Story by Helen Hill for MGHPCC
An MGHPCC seed fund award allowed Professor Pierre Lermusiaux and collaborators to develop multi-scale models of the marine environment off the New England coast designed to talk to one-another and interface with real-time observations.
To complement the forthcoming deployment of a state-of-the-art underwater observation platform, 2012 seed fund researchers Chris Hill (MIT), Pierre Lermusiaux (MIT), Amala Mahadevan (WHOI), John Marshall (MIT) and Amit Tandon (UMass Dartmouth) have been collaborating to create computer models aimed at providing insights into the turbulent mixing that regulates nutrient cycle and ocean ecosystem dynamics off the New England coast where it will be sited.
The Pioneer Array, part of the NSF Ocean Observing Initiative (OOI), is the first community relocatable process-oriented observatory, the equivalent of an international cyclotron for coastal ocean science. The array will enable a flotilla of different measurement devices to provide a rich data stream of physical and biological processes in the vicinity of the shelf-break front, a region of great importance to the oceanography and ecology of the coastal waters. Engineers in the Department of Mechanical Engineering (MechE) at MIT and at the Woods Hole Oceanographic Institution (WHOI) are central to the engineering and cyber infrastructure that is at the heart of the ‘hardware’ project.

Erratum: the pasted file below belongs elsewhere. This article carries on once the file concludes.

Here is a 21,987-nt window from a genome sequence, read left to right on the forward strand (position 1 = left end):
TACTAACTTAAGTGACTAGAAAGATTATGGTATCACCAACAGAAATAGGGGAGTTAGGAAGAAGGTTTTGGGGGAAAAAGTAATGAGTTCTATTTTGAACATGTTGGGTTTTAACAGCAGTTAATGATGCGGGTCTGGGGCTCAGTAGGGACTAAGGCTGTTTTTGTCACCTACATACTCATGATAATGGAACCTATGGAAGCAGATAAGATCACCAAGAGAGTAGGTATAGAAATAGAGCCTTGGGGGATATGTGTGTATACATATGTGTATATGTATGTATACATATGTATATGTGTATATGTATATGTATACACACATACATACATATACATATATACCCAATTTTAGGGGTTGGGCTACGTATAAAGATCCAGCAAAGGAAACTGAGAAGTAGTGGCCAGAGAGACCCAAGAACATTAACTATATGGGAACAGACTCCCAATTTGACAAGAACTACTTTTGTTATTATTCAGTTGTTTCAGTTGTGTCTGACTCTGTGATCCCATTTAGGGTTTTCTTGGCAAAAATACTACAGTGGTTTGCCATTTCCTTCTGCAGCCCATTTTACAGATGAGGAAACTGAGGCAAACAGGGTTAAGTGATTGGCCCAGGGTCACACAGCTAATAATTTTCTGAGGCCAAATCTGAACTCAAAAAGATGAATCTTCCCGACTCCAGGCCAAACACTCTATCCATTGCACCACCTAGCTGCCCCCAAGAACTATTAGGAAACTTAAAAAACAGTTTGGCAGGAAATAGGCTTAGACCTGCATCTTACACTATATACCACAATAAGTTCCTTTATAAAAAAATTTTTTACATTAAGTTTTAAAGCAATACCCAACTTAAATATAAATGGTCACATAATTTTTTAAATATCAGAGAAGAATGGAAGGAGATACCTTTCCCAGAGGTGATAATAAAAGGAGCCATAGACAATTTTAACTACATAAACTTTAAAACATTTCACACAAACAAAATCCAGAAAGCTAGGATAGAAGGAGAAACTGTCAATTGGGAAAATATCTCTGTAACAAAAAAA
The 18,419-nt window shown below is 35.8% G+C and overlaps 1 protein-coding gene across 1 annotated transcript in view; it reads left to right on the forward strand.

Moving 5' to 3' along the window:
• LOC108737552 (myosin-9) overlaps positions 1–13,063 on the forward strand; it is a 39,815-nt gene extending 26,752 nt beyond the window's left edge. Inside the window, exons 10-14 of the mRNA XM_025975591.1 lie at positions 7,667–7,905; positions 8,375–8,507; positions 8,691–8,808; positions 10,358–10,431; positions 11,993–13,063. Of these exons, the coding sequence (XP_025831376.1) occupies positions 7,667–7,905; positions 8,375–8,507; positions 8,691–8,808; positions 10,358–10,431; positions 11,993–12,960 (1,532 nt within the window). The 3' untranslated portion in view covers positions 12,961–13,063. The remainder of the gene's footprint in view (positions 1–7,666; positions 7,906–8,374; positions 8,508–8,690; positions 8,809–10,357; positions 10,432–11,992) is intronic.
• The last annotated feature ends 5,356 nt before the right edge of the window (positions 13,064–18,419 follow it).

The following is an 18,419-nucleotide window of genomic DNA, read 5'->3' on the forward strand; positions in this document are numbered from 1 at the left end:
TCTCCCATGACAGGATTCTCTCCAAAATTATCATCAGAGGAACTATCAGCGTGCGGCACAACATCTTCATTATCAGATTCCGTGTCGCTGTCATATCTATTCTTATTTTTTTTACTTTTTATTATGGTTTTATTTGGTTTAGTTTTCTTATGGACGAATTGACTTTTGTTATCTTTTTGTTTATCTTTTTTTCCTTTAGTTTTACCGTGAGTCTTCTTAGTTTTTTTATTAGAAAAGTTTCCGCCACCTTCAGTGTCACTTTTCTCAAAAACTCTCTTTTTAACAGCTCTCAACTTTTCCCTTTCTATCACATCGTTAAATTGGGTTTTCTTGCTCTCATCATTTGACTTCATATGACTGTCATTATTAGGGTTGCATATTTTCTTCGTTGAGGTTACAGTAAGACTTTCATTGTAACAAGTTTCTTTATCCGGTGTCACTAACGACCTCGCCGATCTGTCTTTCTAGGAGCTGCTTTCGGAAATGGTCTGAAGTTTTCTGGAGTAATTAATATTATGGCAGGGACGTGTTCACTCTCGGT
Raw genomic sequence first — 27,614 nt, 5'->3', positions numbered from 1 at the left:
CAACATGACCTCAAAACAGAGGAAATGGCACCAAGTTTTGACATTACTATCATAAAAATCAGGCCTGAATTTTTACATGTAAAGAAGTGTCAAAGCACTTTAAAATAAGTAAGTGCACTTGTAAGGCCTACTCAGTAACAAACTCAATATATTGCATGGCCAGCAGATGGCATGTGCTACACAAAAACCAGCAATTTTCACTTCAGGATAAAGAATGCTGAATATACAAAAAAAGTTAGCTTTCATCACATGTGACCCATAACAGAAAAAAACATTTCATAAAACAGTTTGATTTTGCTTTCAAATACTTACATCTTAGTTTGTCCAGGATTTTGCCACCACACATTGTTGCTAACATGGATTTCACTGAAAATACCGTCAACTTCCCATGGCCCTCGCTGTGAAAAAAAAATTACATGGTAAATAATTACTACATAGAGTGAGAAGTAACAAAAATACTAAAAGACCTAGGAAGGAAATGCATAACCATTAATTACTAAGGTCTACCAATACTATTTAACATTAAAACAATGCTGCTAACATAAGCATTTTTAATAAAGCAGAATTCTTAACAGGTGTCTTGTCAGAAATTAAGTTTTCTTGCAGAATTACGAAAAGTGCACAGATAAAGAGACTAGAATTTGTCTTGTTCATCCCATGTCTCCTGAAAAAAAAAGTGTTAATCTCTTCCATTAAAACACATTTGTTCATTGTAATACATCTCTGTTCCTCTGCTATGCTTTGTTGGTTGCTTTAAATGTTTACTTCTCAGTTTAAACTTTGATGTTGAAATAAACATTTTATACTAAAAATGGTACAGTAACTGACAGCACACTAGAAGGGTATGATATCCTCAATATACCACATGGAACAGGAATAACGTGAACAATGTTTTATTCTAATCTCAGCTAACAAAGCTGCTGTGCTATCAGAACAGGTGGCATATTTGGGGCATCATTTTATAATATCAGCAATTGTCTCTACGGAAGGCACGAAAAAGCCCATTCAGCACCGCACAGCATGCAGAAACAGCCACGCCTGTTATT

What particularly excites physical and biogeochemical oceanographers about the Pioneer Array is that it offers unprecedented concurrent observations of physical (temperature, salinity, velocity, surface wind and buoyancy fluxes) and biogeochemical properties (chlorophyll and HPLC pigments, nutrients, oxygen, phytoplankton and their species composition, zooplankton) over a vertical column of ocean at high temporal resolution. However, the shelf-break front is inherently turbulent and 3-dimensional.
To put the local measurements in to perspective demands a computationally challenging multi- scale modeling approach that deploys multiple models across the scales of interest which talk to one-another and interface with the observations.
In this video Doherty Associate Professor in Ocean Utilization at MIT Pierre Lermusiaux shares his group’s contribution to the work and reflects on an arithmetic of collaboration where one plus one can in fact make three.
Array animation credit: Woods Hole Oceanographic Institution. Model visualizations courtesy the Lermusiaux Group and MITgcm.
Video credit: Helen Hill